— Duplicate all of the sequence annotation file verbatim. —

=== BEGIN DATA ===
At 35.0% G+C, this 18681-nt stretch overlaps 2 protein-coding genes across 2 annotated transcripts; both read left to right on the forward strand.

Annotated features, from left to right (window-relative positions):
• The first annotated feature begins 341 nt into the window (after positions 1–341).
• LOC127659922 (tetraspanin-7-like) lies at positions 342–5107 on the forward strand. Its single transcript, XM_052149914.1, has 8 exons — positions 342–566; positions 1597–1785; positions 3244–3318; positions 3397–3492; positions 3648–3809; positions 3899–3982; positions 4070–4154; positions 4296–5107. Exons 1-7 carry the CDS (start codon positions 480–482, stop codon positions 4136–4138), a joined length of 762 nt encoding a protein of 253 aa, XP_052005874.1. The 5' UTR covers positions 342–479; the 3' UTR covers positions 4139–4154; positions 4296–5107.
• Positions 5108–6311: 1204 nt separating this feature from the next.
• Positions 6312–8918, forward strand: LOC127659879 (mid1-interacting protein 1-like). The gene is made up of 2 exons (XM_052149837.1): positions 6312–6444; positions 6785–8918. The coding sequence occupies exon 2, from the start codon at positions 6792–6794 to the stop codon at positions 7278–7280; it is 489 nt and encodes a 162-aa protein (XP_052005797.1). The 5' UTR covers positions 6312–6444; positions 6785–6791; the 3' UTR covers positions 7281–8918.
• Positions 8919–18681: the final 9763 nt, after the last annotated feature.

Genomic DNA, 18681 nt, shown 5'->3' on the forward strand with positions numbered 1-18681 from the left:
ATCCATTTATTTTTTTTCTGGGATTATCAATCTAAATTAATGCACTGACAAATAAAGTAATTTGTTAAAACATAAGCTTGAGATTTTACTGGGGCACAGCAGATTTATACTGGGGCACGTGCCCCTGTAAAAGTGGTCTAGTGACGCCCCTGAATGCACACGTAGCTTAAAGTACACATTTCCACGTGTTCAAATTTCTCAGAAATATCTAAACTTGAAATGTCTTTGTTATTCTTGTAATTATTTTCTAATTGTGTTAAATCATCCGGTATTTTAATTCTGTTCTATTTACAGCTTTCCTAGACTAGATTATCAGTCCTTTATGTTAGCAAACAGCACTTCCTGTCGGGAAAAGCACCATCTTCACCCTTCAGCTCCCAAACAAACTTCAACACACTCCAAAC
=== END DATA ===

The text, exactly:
At 35.0% G+C, this 18681-nt stretch overlaps 2 protein-coding genes across 2 annotated transcripts; both read left to right on the forward strand.

Annotated features, from left to right (window-relative positions):
• The first annotated feature begins 341 nt into the window (after positions 1–341).
• LOC127659922 (tetraspanin-7-like) lies at positions 342–5107 on the forward strand. Its single transcript, XM_052149914.1, has 8 exons — positions 342–566; positions 1597–1785; positions 3244–3318; positions 3397–3492; positions 3648–3809; positions 3899–3982; positions 4070–4154; positions 4296–5107. Exons 1-7 carry the CDS (start codon positions 480–482, stop codon positions 4136–4138), a joined length of 762 nt encoding a protein of 253 aa, XP_052005874.1. The 5' UTR covers positions 342–479; the 3' UTR covers positions 4139–4154; positions 4296–5107.
• Positions 5108–6311: 1204 nt separating this feature from the next.
• Positions 6312–8918, forward strand: LOC127659879 (mid1-interacting protein 1-like). The gene is made up of 2 exons (XM_052149837.1): positions 6312–6444; positions 6785–8918. The coding sequence occupies exon 2, from the start codon at positions 6792–6794 to the stop codon at positions 7278–7280; it is 489 nt and encodes a 162-aa protein (XP_052005797.1). The 5' UTR covers positions 6312–6444; positions 6785–6791; the 3' UTR covers positions 7281–8918.
• Positions 8919–18681: the final 9763 nt, after the last annotated feature.

Genomic DNA, 18681 nt, shown 5'->3' on the forward strand with positions numbered 1-18681 from the left:
ATCCATTTATTTTTTTTCTGGGATTATCAATCTAAATTAATGCACTGACAAATAAAGTAATTTGTTAAAACATAAGCTTGAGATTTTACTGGGGCACAGCAGATTTATACTGGGGCACGTGCCCCTGTAAAAGTGGTCTAGTGACGCCCCTGAATGCACACGTAGCTTAAAGTACACATTTCCACGTGTTCAAATTTCTCAGAAATATCTAAACTTGAAATGTCTTTGTTATTCTTGTAATTATTTTCTAATTGTGTTAAATCATCCGGTATTTTAATTCTGTTCTATTTACAGCTTTCCTAGACTAGATTATCAGTCCTTTATGTTAGCAAACAGCACTTCCTGTCGGGAAAAGCACCATCTTCACCCTTCAGCTCCCAAACAAACTTCAACACACTCCAAAC